`(play array)`

in play.scm, for playing around with the system.

A portable reference implementation is provided. It uses a minimal
error reporting mechanism that conforms to SRFI 23 (Error reporting
mechanism). Type disjointness requires support from the host
implementation, such as support for SRFI 9 (Defining Record
Types). All names not defined in this proposal are in the prefix
"`array:`

", which serves as a module system.

You can get source for the reference implementation as a single file and stop reading. But there are variations. This single file represents arrays as procedures (so the type predicate is very approximate); it represents index mapping as vectors of coefficients; map recognition is not optimised for any number of dimensions as that would be redundant in this representation.

The real source comes in too many files. A working installation consists of the following parts, each in its own file.

- a record type definition, either system specific for
type disjointness, or portable as procedures, in a file
*as-*.scm*, and - indexing operations to match the type, in a file
*ix-*.scm*, and - an affine recogniser of one of three types, optimised
up to some number of dimensions, in a file
*op-*.scm*, and - the main source file array.scm.

Affine recognisers are made by a program opt.scm
but one of each type is also available here, optimized for 0, 1, 2 and
3 dimensions. Choose one type: pick a recogniser with matching index
procedures; load `as-`, `ix-` and `op-` and
`array`.)

- In the mbda type representation, index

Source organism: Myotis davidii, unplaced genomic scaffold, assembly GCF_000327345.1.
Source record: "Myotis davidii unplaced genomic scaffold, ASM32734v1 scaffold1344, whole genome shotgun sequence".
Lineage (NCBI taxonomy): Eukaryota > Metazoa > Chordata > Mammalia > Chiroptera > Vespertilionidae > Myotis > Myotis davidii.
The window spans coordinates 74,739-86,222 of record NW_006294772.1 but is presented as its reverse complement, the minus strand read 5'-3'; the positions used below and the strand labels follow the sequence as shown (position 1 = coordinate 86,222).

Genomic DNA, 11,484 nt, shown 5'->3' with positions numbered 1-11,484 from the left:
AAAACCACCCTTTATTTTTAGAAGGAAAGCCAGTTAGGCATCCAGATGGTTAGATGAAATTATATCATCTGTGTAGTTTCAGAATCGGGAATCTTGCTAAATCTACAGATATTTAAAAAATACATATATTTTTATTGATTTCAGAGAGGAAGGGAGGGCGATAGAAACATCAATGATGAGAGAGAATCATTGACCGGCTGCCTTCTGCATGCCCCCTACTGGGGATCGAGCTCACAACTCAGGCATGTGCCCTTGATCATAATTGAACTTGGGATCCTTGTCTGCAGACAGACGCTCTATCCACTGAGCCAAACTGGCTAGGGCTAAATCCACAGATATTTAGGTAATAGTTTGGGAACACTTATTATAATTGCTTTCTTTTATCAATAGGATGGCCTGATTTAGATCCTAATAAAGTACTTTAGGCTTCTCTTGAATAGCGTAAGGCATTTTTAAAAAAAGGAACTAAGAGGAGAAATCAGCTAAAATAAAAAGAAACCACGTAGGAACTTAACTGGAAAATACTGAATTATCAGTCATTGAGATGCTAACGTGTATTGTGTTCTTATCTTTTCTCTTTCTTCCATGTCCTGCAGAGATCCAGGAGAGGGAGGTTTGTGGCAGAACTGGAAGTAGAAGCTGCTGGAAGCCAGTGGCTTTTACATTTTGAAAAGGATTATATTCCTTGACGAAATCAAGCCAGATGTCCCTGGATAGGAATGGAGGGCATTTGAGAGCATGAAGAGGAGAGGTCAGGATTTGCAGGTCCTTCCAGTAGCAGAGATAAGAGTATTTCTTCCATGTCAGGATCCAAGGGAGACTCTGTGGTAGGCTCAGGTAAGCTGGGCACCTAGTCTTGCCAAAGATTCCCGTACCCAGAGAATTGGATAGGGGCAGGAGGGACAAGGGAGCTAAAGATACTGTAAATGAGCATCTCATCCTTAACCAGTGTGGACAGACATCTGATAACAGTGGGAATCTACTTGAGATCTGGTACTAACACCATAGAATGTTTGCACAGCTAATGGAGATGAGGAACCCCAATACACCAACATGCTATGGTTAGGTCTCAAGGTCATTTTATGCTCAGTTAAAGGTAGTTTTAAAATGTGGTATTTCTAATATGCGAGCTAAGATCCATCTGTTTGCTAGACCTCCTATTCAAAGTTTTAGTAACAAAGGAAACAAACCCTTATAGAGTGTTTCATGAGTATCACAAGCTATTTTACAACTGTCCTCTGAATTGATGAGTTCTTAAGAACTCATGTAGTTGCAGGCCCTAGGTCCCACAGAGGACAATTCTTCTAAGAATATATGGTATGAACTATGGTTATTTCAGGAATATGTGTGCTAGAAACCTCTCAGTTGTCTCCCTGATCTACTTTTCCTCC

mappings are procedures that accept an optional argument. The
matching access procedures apply the
mapping to the arguments of
`array-ref`

and`array-set!`

. - In the tter type representation, index
mappings are pairs of procedures: one takes exactly the indices,
the other takes indices and an object. The matching access procedures apply the first
procedure to the argumets of
`array-ref`

and the second procedure to the arguments of`array-set!`

. - In ctor representation, index mappings are coefficient vectors. The access procedures compute the sum of products of coefficients and indexes in a loop on the list.

Record implementations are available for
generic Scheme (arrays are not disjoint from procedures), for SRFI 9 (Defining Record Types)
(*not tested*), and for PLT
Scheme (arrays belong to a struct type).

With the three files from above, the main source file should work in any Scheme implementation without need of modification.

Error checking in the implementation may be a tad expensive. The places where it occurs are cleanly separated from the surrounding code. (Sharing uses a check that is exponential in the number of dimensions. It is disabled above a threshold rank.)

The original concept comes from a message to the Usenet newsgroup
`comp.lang.scheme` by Alan Bawden in 1993. A variant of that
implementation by Richard Kelsey in the Scheme 48 system was also an
influence. Apart from the origins, the main design goal has been
consistency with the core types of Scheme.

Alan Bawden and Mark K. Gardner gave useful comments at an earlier attempt to make this specification public. (There was at least one other. Notes have gone missing.) SRFI feedback led to improved wording, hidden shapes, and two kinds of index objects.

The exact title of the proposal comes from a message titled "a process that might work" by William D. Clinger to the `rrrs-authors`
mailing list in 1998. That appears to be a part of the past of the SRFI process.

Copyright (C) Jussi Piitulainen (2001). All Rights Reserved.

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Editor: Mike Sperber Last modified: Sun Jan 28 13:40:29 MET 2007